I'm really impressed with this species as a choice edible, and distributed a number of the fruits to other locations on Bear Swamp in the hope that I can get them flourishing. I've also made a couple extra spore prints if anyone is interested. I'll be starting some MS cultures in the future when spring rolls around again. They grow on leaf debris & seem to me to be symbiotic with healthy trees.

rhacodes sprouts


The woods at Bear Swamp have a secret -- a foundation structure from abandoned railroad that we call the ruins. This year the ruins produced honey mushrooms with identified anti-tumor properties.
ruins honey

Here's a closeup of the honey mushrooms at the ruins.
honey ruins

Slug on honeys

honey slug



Crowned coral fungus -- edible & has a peppery taste.

Crown Tip coral


Local hericium -- tastes like lobster when sautéed -- start with olive oil & add butter when almost done. Best when young.

Comb Tooth

Comb tooth closeup



Yellow coral of an undetermined species
Yellow Coral


Wood chip imports --
Elegant stinkhorn emerging from "egg"
Stinkhorn

Stinky squids
stink squids


Orange Mycena
Orange Mycena



Scarlet Bee Balm a/k/a Oswego Tea. Contains bergamot oil & was used for tea by both the early colonists & old bears everywhere. Leaves can be crushed into a poultice & applied to insect stings, hence the name "bee balm".
Scarlet Bee Balm Patch


Each flower head is actually a sphere of individual flowers.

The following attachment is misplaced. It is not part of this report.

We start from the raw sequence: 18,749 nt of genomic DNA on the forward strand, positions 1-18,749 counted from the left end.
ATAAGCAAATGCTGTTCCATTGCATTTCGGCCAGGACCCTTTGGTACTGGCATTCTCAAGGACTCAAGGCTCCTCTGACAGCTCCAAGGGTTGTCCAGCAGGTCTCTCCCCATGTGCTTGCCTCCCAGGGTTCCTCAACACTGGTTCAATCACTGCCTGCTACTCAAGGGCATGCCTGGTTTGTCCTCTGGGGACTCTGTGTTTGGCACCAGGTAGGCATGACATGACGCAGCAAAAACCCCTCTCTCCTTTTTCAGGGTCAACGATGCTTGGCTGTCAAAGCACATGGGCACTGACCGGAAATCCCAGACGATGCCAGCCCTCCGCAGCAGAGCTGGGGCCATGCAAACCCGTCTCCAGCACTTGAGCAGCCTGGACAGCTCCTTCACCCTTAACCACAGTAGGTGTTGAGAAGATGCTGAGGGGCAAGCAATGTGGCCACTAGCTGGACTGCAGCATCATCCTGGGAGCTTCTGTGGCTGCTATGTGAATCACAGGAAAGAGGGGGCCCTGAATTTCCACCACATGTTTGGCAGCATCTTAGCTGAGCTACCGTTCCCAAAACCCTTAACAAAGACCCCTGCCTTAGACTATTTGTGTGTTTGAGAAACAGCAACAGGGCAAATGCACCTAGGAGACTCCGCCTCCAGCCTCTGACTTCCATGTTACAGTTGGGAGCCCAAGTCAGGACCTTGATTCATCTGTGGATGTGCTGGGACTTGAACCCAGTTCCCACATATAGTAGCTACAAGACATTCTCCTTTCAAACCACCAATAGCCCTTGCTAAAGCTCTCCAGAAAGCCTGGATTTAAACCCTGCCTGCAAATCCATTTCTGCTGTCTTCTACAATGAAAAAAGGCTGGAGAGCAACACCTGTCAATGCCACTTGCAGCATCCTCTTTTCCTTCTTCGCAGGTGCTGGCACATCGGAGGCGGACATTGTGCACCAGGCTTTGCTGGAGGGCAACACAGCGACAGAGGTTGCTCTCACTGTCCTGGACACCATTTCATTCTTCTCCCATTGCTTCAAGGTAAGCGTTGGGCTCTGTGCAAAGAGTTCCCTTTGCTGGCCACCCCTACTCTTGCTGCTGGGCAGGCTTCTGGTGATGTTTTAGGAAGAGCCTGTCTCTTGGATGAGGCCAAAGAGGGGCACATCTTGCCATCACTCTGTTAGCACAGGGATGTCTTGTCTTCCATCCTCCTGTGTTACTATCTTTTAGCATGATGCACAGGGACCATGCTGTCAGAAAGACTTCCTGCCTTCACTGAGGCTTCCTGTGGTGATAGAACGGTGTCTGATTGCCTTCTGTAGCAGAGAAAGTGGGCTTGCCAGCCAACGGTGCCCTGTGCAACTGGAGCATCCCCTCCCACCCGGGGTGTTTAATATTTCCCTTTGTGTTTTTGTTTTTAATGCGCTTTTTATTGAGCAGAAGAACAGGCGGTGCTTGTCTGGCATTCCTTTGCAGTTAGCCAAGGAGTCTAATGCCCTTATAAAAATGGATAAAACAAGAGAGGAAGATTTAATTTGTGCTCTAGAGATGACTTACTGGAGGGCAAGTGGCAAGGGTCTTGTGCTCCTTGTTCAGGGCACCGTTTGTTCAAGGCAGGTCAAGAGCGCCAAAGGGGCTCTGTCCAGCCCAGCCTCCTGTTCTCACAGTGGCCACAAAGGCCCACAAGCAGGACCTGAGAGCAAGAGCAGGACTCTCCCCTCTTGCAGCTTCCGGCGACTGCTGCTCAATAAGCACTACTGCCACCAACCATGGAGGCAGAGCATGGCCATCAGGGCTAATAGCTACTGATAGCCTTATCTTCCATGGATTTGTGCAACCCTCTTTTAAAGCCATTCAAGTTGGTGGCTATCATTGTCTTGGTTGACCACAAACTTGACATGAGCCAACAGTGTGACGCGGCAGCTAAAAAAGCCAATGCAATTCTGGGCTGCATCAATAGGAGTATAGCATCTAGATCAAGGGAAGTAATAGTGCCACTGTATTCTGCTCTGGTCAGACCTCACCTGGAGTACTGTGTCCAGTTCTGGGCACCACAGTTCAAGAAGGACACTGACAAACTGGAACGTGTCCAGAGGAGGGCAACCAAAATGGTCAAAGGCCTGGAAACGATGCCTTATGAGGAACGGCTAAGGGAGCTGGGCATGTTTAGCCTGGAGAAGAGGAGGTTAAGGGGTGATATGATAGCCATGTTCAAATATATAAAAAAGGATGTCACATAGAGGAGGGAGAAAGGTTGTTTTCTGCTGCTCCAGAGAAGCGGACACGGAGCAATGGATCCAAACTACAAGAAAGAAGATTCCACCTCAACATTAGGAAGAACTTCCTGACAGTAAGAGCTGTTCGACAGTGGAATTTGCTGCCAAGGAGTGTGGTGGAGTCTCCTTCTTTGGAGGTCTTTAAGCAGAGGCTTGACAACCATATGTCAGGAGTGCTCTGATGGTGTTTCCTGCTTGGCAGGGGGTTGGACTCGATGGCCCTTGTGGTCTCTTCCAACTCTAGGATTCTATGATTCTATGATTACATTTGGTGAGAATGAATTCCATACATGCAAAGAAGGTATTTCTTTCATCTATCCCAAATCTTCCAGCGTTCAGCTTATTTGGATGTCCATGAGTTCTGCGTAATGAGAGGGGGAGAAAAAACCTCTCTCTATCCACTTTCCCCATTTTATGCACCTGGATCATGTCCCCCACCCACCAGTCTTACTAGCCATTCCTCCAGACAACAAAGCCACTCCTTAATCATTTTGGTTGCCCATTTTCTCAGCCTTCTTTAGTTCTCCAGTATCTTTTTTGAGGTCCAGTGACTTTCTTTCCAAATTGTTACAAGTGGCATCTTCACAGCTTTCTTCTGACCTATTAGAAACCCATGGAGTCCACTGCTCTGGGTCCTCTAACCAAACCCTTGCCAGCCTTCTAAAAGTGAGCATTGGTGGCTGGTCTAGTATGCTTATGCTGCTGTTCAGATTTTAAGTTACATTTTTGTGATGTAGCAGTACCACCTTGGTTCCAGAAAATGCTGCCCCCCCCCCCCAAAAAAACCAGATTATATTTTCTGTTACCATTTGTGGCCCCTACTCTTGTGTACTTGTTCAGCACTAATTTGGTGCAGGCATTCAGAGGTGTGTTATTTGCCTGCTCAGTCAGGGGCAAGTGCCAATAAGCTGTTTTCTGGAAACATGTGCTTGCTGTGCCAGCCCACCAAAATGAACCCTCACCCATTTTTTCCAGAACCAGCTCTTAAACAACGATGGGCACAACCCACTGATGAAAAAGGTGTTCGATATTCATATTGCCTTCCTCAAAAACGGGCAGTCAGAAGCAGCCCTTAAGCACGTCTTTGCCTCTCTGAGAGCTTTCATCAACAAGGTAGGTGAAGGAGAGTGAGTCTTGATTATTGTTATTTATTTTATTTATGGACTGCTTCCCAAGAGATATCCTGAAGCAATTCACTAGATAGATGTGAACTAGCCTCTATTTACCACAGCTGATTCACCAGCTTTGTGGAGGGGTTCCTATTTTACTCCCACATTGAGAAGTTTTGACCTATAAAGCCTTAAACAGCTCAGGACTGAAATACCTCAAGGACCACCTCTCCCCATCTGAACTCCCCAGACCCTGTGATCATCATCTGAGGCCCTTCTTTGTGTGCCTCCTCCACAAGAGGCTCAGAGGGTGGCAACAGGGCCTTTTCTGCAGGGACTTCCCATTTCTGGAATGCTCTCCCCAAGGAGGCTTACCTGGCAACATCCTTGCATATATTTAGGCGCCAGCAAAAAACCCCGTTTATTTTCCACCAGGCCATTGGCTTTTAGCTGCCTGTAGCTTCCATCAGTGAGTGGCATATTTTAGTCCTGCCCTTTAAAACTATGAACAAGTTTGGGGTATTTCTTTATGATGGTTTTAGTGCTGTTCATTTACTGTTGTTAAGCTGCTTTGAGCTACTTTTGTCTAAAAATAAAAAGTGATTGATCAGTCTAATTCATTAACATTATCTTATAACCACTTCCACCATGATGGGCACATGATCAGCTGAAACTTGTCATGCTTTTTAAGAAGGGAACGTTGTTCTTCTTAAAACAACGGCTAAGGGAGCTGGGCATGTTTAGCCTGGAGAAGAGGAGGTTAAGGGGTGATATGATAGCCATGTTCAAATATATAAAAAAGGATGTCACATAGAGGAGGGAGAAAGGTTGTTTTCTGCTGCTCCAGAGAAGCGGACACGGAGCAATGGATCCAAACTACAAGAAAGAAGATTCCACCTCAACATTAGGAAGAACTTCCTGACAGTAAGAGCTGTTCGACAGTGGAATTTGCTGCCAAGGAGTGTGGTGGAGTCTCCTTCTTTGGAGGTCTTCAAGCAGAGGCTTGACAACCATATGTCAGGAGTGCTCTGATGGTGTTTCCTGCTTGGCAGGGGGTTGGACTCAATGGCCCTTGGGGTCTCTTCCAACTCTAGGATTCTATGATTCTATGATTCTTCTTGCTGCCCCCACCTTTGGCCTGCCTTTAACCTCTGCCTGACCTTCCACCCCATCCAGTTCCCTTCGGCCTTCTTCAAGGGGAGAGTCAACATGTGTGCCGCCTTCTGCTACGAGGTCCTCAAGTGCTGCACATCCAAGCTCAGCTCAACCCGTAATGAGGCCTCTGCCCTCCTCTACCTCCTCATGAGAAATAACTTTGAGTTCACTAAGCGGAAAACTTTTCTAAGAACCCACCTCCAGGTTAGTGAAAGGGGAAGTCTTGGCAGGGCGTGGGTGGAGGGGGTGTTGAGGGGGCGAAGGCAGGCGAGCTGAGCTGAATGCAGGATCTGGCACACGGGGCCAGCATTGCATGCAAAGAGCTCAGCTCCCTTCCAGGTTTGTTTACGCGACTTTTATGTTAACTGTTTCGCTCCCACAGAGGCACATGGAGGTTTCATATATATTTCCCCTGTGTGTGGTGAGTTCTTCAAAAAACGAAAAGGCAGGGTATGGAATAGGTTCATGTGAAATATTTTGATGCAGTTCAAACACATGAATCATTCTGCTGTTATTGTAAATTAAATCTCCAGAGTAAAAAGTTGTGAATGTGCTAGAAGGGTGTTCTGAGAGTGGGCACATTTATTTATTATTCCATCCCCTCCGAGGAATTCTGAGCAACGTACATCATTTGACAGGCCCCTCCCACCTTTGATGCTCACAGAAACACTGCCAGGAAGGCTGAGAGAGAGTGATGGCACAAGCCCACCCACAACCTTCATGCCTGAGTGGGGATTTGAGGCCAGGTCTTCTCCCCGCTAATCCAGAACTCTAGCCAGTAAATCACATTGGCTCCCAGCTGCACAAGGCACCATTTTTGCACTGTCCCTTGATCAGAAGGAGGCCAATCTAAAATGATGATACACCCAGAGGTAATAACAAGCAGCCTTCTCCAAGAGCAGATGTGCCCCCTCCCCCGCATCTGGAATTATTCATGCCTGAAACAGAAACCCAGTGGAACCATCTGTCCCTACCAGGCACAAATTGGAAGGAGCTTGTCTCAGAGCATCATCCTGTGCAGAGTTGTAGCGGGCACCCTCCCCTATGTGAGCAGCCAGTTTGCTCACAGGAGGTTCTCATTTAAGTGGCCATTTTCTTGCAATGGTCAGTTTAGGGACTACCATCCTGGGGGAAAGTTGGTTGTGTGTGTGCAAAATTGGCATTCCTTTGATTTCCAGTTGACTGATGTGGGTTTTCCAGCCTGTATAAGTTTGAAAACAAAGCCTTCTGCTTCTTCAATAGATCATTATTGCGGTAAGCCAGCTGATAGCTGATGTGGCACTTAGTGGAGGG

Scarlet Bee Balm flower



Ganoderma tsugae, our local reishi species
Reishi Swamp Tree

Reishi stump


Around the same time I found the rhacodes, I found some gorgeous amanita muscaria var. guessowii
A.muscaria


In addition to the one pictured here, there were 7 other large fruits that I was going to let grow & sporulate before harvesting. But when I went to check on them the next day, they were all gone!

I could see teeth marks at the base where the stipes used to be -- deer had eaten them all overnight. A little research confirmed that our four legged friends do in fact like to catch a buzz on these babies. Santa & his flying reindeer, eh?

I was more careful & placed pails over the fruits from the next flush, which have been dried for further experimentation.


A.muscaria In hand



But that's another story...

Edited by OldBear, 01 November 2018 - 01:06 PM.

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#2 onediadem

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Posted 01 November 2018 - 01:05 PM

Wow! What a fabulous plethora of mushroom species! Thank you for sharing. That is the ultimate treasure hunt for me.


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#3 PJammer24

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Posted 01 November 2018 - 01:12 PM

Are we sure that they "yellow coral" is a coral species? Typically coral doesn't grow up from the leave litter like that. There could be wood under the leaf litter... I am confident that you would not have made the assertion unless you were sure but I wanted to inquire for discussions sake.

 

I didn't find any maitake (hen of the woods) this season... I got a late start though since I was hemmed up with my movement restricted for a good while there...